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Please stand by? Four stocks with technical difficulties

Yamada: Trouble ahead for AmEx?
Technical difficulties: Driller's down, down, down
Technical difficulties: Time to fade Tesla?
Scripps Networks on the edge?

Stocks kicked off the second quarter with a whimper this week as major averages sold off on the first day of the month before rebounding with modest gains on Thursday.

For some select companies, though, the charts are forecasting a troubling story for the second quarter and beyond.

On CNBC's "Fast Money " this week, four top technicians checked the charts and found four stocks that could be setting themselves up for technical difficulties in the months ahead.

Carter Worth of Cornerstone Macro looked to the beaten down energy sector to find a name with a distinct downward trend: Diamond Offshore. The oil and gas driller has already lost more than a quarter of its value this year and, according to Worth, "the downtrend is very much intact."

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"This looks like its heading back to the 2003 lows, down towards $20," he said. That would represent another 25 percent to the downside for a stock that's been hit hard by the plunge in oil prices.

Private Advisor Group's Guy Adami agreed with Worth, and noted the volatility in crude as a potential driver for more downside. "I don't think anything is going to change," he said. "I'm one of those people that think there's another leg down in crude oil."

Chris Verrone of Strategas Research Partners identified Tesla as another stock whose chart is setting up for a bumpy road. According to Verrone, Tesla has broken a key trend line dating back to 2012, and has followed a pattern of lower highs and lower lows.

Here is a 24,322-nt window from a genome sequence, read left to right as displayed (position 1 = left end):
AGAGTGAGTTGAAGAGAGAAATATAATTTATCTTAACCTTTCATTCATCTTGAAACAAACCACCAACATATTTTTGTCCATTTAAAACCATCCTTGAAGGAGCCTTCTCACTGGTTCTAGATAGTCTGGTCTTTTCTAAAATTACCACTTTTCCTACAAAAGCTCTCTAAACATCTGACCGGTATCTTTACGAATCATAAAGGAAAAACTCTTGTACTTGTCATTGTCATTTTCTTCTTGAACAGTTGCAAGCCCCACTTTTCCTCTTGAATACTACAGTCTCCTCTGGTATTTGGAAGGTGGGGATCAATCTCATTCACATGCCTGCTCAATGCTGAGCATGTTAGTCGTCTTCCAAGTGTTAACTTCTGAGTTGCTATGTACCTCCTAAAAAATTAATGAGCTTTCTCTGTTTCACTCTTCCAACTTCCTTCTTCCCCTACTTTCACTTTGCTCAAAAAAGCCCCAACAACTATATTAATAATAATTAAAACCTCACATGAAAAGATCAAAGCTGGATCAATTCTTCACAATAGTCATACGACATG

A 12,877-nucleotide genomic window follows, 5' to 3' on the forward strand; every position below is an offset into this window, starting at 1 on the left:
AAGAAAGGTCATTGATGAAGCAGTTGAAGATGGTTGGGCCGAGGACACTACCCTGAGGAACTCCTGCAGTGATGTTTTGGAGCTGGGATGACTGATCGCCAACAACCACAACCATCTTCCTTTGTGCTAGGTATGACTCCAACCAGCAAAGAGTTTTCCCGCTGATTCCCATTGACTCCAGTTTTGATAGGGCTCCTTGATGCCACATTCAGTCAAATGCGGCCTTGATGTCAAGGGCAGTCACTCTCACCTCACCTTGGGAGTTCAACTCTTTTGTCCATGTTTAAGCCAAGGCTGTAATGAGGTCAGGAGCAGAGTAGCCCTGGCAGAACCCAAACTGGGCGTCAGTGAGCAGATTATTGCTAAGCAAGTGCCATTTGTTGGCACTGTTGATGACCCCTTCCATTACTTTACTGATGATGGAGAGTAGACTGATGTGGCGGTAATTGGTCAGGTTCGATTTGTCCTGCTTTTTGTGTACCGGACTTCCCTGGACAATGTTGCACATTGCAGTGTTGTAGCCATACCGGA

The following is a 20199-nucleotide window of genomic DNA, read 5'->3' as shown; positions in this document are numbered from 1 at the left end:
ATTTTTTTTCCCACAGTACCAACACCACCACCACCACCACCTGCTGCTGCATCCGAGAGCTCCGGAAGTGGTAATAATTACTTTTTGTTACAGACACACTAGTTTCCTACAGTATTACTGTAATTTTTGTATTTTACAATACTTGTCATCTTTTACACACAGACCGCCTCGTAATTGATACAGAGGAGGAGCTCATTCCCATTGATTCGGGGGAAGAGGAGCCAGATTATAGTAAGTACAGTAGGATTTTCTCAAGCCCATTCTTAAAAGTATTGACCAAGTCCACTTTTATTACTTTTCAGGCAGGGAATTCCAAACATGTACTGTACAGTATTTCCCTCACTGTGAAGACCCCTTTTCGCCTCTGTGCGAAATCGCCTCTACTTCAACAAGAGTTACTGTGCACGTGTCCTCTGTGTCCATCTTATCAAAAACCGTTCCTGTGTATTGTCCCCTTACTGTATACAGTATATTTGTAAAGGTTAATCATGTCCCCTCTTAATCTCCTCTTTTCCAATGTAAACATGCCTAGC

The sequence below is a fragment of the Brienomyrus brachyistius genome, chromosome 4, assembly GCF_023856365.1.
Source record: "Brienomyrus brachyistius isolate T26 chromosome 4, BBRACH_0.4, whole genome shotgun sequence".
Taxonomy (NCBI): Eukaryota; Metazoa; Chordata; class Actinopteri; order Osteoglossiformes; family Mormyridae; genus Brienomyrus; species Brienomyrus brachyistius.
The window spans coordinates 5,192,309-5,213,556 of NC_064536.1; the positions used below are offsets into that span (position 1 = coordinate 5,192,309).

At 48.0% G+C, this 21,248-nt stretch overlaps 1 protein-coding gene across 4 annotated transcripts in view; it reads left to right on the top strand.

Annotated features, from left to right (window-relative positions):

"We always get nervous when a stock from what is a good group is not acting well, and autos in general have been a good group," he said.

Tesla finished the first quarter down by around 15 percent. General Motors and Ford each saw gains in the first quarter, outperforming the broader market.

As was the case with Diamond Offshore, Verrone said cheap oil could be one factor that's negatively impacting Tesla's stock. "With respect to lower oil, that probably doesn't help this chart either. The pure plays, such as GM and Ford, are likely better beneficiaries of an environment where energy and oil prices are lower."

"Fast Money" trader and Triogem Asset Management CIO Tim Seymour said that while he thinks Tesla is a "fantastic" company, it shouldn't be trading at current levels. "To me, this is a stock with a lot of disappointment ahead of it. It's a stock that do I think is going to push through $180," he said.

Louise Yamada of Louise Yamada Technical Research Advisors said American Express could see more downside in the months ahead. The charge card giant plummeted 15 percent in the first quarter, with losses accelerating after the company announced it had ended an exclusive co-brand card partnership with Costco.

Yamada said the stock has been in the process of making a top for the past year, and the most recent downturn has pushed it below a key trend line. "You're starting to see a break of this 2009 uptrend, which is a much more structural profile of deterioration," she said.

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Brian Kelly of Brian Kelly Capital said he'd be a seller if the stock were to rally. "I'd wait for a rally into one of those downtrend lines before I'd try to short it or sell it," he said. "It does not look like a great long-term play here."

The final pick came from the broadcasting space, where Oppenheimer's Ari Wald said that Scripps Networks, which owns the Food Network and the Travel Channel, is setting up technically for a drop.

"It's really a textbook topping pattern over the past 2 years," he said. "Sellers are in charge now."

Cowen and Company head of sales and trading David Seaburg said he'd be a seller of the stock based on fundamental reasons. "They're tied to the TV ad market," he said. "It's going lower."